Philip Ball tells the story of Madame Lavoisier; translator of oxygen. At a time when science was almost a closed book to women, Madame Marie Anne Lavoisier’s skills were indispensable. A translator, illustrator and critic of scientific papers, she learnt chemistry herself and helped her husband Antoine Lavoisier develop his theory of the role played by oxygen in combustion. As modern science was taking shape it lacked any universal language, so communication in many tongues was vital to stay ahead of the game. Even today there is debate as to who can really be considered the discoverer of oxygen, but Madame Lavoisier’s gift for translation helped her husband compete against English rivals and banish their theories. Come the French Revolution however, Anton was branded a traitor to the state and sentenced to death. By a cruel twist of fate Marie lost both husband and father to the guillotine on the same day.
Philip Ball talks to Patricia Fara at the University of Cambridge, about the largely unrecognised contribution that women like Marie Anne Lavoisier made to the early days of modern science, and to Michael Gordin of Princeton University about the importance of scientific translation in the past and how it features today,
Picture: French chemist Antoine Laurent Lavoisier, Credit: Getty Images
Galileo's lost letter
Galileo famously insisted in the early 17th Century that the Earth goes round the Sun and not vice versa – an idea that got him into deep trouble with the Catholic Church. In 1633 Galileo was put on trial for heresy by the Inquisition, and was threatened with imprisonment, or worse, if he did not recant. Galileo spent the rest of his days under house arrest and is now seen by some as a near-martyr to science in the face of unyielding religious doctrine. But the discovery of a letter questions the received version of events. Philip Ball tells the story of the relationship between Galileo, the church and his fellow professors.
Philip talks to science historians professor Paula Findlen of Stanford University and professor Mary Jane Rubenstein of Wesleyan University about Galileo's time and about the history of the relationship between science and religion.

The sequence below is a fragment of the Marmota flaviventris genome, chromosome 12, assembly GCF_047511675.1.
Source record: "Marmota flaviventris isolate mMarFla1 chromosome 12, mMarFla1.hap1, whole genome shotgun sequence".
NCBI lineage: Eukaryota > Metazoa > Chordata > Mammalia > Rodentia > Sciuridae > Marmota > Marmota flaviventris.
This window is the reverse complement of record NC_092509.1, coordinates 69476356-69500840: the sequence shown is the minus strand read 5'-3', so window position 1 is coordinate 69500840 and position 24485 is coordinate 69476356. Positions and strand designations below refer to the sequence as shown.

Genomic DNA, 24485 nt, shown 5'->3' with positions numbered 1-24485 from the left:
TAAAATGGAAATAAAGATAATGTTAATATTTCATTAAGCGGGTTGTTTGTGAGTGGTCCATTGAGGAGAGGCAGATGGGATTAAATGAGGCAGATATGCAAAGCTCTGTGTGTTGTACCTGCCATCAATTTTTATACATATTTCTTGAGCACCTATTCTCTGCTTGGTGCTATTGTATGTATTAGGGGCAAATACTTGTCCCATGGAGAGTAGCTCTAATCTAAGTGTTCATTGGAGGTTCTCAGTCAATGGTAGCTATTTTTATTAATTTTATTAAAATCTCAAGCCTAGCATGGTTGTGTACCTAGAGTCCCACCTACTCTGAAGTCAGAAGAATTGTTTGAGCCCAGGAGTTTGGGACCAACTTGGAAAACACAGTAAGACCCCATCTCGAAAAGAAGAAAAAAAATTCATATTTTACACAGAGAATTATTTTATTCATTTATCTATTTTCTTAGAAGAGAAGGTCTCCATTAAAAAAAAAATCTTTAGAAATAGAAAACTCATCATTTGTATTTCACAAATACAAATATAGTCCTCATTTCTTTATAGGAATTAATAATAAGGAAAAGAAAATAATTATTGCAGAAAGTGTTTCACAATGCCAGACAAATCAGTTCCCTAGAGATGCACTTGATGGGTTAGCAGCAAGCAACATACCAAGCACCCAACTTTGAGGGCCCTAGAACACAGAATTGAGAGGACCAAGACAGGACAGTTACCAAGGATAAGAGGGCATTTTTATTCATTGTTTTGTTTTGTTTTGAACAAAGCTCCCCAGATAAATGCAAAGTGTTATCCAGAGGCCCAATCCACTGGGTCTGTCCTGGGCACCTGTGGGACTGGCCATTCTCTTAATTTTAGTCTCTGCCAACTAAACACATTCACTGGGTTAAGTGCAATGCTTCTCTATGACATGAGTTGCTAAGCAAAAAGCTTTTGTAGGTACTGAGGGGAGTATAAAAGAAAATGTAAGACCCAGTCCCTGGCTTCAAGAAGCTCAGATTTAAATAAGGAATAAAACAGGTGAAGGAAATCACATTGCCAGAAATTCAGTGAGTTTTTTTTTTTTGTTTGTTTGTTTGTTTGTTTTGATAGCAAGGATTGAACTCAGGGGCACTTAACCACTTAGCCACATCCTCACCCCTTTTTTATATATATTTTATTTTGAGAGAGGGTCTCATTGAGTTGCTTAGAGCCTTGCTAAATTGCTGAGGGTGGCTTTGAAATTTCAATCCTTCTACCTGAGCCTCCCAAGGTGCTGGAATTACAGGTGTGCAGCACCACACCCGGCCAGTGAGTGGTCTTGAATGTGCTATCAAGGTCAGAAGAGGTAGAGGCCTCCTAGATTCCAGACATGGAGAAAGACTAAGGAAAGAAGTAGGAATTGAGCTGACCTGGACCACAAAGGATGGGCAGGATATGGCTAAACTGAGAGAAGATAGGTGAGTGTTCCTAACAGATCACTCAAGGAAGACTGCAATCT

(Picture: Galileo demonstrating his telescope. Credit: Getty Images)
Maintaining friendships is one of the most cognitively demanding things we do, according to Professor of Evolutionary Psychology Robin Dunbar. So why do we bother?
Robin has spent his life trying to answer this deceptively simple question. For most of his twenties, he lived with a herd of five hundred gelada monkeys in the Ethiopian highlands. He studied their social behaviour and concluded that an ability to get on with each other was just as important as finding food, for the survival of the species. Animals that live in large groups are less likely to get eaten by predators. When funding for animal studies dried up in the 1980s, he turned his attention to humans. and discovered there’s an upper limit to the number of real friends we can have, both in the real world and on social media.
Katherine Joy studies moon rock. She has studied lunar samples that were brought to earth by the Apollo missions (382kg in total) and hunted for lunar meteorites in Antarctica, camping on ice for weeks on end and travelling around on a skidoo.
Working at the forefront of the second wave of lunar exploration, she studied remote sensing data from Europe’s first mission to the moon, Smart 1 which launched in 2003 and data from many subsequent missions. She tells Jim Al-Khalili why she believes the moon is the most exciting destination in our solar system and explains what it can tell us about the long history of planet earth.
Beneath the magnificent desolation of the moon’s surface, multicoloured rocks contain vital clues about the history of our solar system. Every crater on the moon is evidence of a collision and the chemistry of these rocks tells us when these collisions took place. Katherine’s research supports the idea that a period known as the late heavy bombardment was a particularly turbulent time. Could the late heavy bombardment explain the origin of life on earth?
Sir Gregory Winter
In an astonishing story of a scientific discovery, Greg Winter tells Jim Al-Khalili how decades of curiosity-driven research led to a revolution in medicine.
Forced to temporarily abandon his work in the lab when a road rage incident left him with a paralysed right arm, Greg Winter spent several months looking at the structure of proteins. Looking at the stunning computer graphics made the pain in his arm go away. It also led him to a Nobel Prize winning idea: to ‘humanise’ mouse antibodies. A visit to an old lady in hospital made Greg determined to put his research to good use. He fought hard to ensure open access to the technology he invented and set up a start up company to encourage the development of therapeutic drugs. It took years to persuade anyone to fund his Nobel Prize winning idea that led to the creation of an entirely new class of drugs, known as monoclonal antibodies. In 2018, the market for these drugs, which include Humira for rheumatoid arthritis and Herceptin for breast cancer, was worth $70 billion.